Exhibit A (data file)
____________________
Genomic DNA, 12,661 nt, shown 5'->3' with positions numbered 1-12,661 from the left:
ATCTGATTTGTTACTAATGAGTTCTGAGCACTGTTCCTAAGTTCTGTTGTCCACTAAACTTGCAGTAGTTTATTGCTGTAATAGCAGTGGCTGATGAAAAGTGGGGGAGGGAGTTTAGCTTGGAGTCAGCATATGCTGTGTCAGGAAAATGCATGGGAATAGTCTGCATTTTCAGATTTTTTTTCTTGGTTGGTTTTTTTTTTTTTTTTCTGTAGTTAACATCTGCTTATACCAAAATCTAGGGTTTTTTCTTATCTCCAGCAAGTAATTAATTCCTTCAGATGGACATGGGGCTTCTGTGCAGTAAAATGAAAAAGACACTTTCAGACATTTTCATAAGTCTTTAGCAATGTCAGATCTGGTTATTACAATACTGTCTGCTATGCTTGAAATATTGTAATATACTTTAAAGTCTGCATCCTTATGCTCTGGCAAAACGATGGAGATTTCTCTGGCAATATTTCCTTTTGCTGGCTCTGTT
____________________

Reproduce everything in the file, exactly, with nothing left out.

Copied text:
Genomic DNA, 12,661 nt, shown 5'->3' with positions numbered 1-12,661 from the left:
ATCTGATTTGTTACTAATGAGTTCTGAGCACTGTTCCTAAGTTCTGTTGTCCACTAAACTTGCAGTAGTTTATTGCTGTAATAGCAGTGGCTGATGAAAAGTGGGGGAGGGAGTTTAGCTTGGAGTCAGCATATGCTGTGTCAGGAAAATGCATGGGAATAGTCTGCATTTTCAGATTTTTTTTCTTGGTTGGTTTTTTTTTTTTTTTTCTGTAGTTAACATCTGCTTATACCAAAATCTAGGGTTTTTTCTTATCTCCAGCAAGTAATTAATTCCTTCAGATGGACATGGGGCTTCTGTGCAGTAAAATGAAAAAGACACTTTCAGACATTTTCATAAGTCTTTAGCAATGTCAGATCTGGTTATTACAATACTGTCTGCTATGCTTGAAATATTGTAATATACTTTAAAGTCTGCATCCTTATGCTCTGGCAAAACGATGGAGATTTCTCTGGCAATATTTCCTTTTGCTGGCTCTGTT